Although Perugia first became popular under the Umbri tribe, it was the Etruscans who were attributed with founding the city. The city came to prominence in the 6th century BC, but actually rose to its zenith under Roman occupation, after they managed to capture it in the year 310 BC. Perugia’s popularity suffered a huge jolt during the middle ages, because of the internal feuding between the Oddi and Baglioni families, and it finally saw some stability after being was incorporated as a part of the Papal States in the year 1538. Despite years of conflict, Perugia emerged as a huge contributor to the world of arts. It was home to world famous painters such as Pietro Vannucci, who taught popular artists such as Bernardino Pinturicchio and Raphael. Over the years, Perugia also managed to imbibe itself into the hearts of countless students around the world through world-famous universities such as the University of Perugia and the Universita per Stranieri. Perugia is one of the best places to go in Italy – read on to find out why.
Time seems to stop the moment you enter Perugia, one of the most likable cities on the planet. The city centre is full of Roman and Etruscan monuments and wandering through those tiny streets feels like a walk back in time. Apart from traveling back into time, one can also enjoy a wide range of modern day delights and a fun-loving and party-crazy lifestyle in its countless bars, nightclubs and cafes. Finally, there’s a word famous jazz festival, the Umbria Jazz, to entertain you if you happen to visit Perugia in the summer months.
Palazzo dei Priori
The Palazzo dei Priori dates back to the 13th century, and is particularly famous for its striking architecture. It was once famous as the seat of the Priori, but is now known to host a fascinating art collection that features some of the most beautiful paintings in the world. Another major highlight is the Nobile Collegio del Cambio, the medieval era money exchange of Perugia, known for its beautiful frescoes. Most travellers visiting the Palazzo dei Priori are left feeling mesmerized and spellbound. Its fascinating art collection and architecture certainly play a huge role in evoking such feelings, but the fact that one can walk on the stone that predates Christ is equally responsible.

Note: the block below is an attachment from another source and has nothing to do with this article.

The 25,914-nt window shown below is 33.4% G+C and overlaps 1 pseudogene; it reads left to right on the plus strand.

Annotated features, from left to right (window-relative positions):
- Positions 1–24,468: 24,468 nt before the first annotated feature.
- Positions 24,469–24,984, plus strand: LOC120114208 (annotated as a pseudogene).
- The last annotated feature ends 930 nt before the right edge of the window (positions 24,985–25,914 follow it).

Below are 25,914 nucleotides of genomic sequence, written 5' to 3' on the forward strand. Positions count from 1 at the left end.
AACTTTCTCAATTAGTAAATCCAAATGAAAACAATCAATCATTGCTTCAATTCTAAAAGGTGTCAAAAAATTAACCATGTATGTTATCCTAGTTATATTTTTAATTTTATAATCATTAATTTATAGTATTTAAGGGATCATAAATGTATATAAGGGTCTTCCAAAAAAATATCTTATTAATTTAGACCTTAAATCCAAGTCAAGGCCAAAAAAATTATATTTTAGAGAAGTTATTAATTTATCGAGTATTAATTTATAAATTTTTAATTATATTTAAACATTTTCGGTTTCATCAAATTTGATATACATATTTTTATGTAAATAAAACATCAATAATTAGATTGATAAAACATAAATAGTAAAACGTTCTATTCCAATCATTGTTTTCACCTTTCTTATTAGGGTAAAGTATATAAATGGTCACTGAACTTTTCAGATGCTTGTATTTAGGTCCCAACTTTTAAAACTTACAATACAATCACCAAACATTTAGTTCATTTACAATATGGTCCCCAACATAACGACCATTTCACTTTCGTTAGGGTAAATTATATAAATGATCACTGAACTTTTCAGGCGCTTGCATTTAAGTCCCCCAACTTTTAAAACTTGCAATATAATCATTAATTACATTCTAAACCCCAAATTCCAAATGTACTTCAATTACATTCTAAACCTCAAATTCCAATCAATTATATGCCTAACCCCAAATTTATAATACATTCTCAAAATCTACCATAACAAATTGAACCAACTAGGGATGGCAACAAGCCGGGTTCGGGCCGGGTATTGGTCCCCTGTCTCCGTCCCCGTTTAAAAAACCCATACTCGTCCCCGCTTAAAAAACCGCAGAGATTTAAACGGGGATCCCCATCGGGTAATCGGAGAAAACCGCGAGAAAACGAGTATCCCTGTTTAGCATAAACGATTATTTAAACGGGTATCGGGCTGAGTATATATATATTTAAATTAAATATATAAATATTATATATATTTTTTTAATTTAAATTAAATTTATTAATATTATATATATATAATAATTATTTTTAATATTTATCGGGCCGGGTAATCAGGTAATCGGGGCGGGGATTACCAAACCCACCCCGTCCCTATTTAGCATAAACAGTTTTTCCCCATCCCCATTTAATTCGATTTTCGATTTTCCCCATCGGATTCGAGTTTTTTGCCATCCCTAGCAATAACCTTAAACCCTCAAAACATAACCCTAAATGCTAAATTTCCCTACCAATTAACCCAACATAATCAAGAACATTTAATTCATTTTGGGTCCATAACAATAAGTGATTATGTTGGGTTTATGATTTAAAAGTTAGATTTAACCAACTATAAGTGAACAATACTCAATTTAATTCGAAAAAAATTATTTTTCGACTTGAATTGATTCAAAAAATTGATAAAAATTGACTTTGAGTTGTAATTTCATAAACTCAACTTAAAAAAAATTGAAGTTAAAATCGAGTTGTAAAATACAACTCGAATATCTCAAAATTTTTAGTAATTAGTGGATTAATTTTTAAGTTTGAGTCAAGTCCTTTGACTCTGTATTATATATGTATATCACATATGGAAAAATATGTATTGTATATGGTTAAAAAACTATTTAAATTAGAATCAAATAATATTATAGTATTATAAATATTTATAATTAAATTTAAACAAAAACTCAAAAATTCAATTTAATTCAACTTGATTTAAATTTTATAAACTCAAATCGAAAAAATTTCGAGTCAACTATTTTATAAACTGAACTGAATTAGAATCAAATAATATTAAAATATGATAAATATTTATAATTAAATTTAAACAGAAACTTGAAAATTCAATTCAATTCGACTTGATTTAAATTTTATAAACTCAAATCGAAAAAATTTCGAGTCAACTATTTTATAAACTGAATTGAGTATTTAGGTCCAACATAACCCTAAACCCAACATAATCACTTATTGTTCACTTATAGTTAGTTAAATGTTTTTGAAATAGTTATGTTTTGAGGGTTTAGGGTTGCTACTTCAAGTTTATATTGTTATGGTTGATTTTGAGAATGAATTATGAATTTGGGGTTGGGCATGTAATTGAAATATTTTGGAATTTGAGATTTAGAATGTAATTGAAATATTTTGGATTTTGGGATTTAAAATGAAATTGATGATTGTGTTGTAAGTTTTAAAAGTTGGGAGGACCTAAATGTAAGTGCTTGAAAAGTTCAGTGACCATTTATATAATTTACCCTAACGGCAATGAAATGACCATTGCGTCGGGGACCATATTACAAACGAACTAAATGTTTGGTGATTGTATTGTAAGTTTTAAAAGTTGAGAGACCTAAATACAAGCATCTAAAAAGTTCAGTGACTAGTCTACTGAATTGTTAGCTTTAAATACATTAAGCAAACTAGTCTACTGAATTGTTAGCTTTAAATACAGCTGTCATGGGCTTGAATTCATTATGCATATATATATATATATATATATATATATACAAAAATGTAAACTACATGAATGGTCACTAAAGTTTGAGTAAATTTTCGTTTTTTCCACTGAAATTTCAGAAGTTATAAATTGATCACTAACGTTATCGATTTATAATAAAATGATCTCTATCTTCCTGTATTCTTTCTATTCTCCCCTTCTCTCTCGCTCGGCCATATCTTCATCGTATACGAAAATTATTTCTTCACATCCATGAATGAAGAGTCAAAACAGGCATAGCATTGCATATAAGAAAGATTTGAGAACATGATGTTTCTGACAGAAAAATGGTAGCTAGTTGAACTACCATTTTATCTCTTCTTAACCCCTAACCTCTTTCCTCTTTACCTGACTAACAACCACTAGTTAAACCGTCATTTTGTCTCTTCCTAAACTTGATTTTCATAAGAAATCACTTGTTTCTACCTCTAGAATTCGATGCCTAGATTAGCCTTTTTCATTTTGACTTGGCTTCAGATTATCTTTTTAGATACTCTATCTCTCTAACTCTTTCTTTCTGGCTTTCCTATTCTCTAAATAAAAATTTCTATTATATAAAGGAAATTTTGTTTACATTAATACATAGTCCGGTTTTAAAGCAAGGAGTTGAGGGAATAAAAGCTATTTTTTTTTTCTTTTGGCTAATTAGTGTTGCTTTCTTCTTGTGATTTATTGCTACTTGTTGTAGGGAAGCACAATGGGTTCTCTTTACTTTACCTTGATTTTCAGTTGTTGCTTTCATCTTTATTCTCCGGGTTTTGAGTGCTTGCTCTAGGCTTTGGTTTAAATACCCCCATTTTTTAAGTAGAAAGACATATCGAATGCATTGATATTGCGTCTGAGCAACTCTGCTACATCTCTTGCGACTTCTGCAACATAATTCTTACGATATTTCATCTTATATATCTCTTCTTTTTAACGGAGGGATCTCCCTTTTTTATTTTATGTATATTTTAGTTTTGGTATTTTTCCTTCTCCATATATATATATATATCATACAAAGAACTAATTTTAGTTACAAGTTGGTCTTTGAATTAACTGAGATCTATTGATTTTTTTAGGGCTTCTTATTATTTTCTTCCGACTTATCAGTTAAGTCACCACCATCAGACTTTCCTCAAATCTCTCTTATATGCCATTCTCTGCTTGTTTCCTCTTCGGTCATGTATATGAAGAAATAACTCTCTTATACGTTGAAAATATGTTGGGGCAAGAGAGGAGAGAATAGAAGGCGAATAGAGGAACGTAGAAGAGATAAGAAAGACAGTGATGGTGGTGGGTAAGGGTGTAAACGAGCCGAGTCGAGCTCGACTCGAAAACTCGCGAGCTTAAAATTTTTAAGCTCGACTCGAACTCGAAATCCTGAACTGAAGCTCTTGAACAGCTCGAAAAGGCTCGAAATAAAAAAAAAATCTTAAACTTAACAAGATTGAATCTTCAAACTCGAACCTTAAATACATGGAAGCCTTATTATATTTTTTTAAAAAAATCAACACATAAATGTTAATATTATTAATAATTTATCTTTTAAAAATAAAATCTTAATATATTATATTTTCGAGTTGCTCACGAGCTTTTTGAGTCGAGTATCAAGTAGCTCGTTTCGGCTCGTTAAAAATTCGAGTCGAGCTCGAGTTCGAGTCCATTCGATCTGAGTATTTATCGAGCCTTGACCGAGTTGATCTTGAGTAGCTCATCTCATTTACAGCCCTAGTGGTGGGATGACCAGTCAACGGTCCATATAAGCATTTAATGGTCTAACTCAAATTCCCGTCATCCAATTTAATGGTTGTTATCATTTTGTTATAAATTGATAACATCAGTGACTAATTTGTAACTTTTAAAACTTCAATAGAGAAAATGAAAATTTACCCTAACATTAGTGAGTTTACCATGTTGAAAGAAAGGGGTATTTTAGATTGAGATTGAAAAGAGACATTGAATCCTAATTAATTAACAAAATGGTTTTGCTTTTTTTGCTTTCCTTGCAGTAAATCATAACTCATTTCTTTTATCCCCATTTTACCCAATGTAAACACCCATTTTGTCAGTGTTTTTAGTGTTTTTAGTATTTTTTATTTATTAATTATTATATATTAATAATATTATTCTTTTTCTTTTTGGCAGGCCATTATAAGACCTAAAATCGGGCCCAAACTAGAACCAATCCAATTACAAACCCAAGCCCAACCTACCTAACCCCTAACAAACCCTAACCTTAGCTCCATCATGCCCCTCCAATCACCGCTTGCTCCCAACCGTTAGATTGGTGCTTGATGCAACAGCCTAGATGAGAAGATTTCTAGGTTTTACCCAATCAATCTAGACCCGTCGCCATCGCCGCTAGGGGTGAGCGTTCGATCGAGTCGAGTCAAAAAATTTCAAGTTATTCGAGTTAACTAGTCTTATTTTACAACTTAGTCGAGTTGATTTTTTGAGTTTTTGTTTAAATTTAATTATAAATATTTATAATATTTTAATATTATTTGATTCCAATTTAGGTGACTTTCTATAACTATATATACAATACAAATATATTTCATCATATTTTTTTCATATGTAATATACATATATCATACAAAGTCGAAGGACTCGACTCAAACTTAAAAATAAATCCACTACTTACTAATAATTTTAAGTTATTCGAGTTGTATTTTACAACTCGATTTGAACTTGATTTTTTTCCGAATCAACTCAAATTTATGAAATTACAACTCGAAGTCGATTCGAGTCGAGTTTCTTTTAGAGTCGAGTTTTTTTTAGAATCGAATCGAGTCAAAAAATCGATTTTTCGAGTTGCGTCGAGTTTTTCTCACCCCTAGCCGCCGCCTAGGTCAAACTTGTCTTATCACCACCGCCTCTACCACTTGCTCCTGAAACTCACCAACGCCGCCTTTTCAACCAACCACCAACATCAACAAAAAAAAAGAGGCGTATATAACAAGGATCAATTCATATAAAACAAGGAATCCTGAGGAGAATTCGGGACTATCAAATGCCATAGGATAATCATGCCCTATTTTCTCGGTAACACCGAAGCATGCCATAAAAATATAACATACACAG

The Rocca Paolina, formerly known as the Girdini Carducci, was constructed by Pope Paolo III Farnese in the early 1500s. This ancient fort was actually built after wiping out an ancient neighbourhood, which means that there are all kinds of treasures to see. Although used as a throughway in modern day Perugia, its nooks and corners are known to host amazing art exhibits and antique markets. While in the area, make sure to visit the underground area which takes you to an ancient town and offers a beautiful labyrinth of historic alleys, statues and cannons. And if all the exploration makes you hungry, there are a number of cheap restaurants in the area as well.
Fontana Maggiore spellbinds travellers visiting the Piazza IV Novembre, the central square of the city during the Etruscan times, with its exotic pink and white designs and beautiful architecture. The fountain was built by Giovanni Pisano and Nicola Pisano between the years 1275 – 1278, and it features scenes from the seven liberal arts, the founding of Rome, the Old Testament, as well as signs from the zodiac, a lion and a griffin. It may be impossible to touch the fountain due to the surrounding fence, but you can still get up close to catch the artistic detailing of this historic fountain.
Perugia boasts of a typical Mediterranean climate with hot and dry summers and cold winters. The best time to visit the city is between the months of March and April or in October. The weather is just about perfect for endless explorations and the city truly comes alive during these months. Another popular time to visit the city is the month of July, because of the Umbria Jazz Festival, a world-famous jazz festival that has been an annual tradition ever since 1973.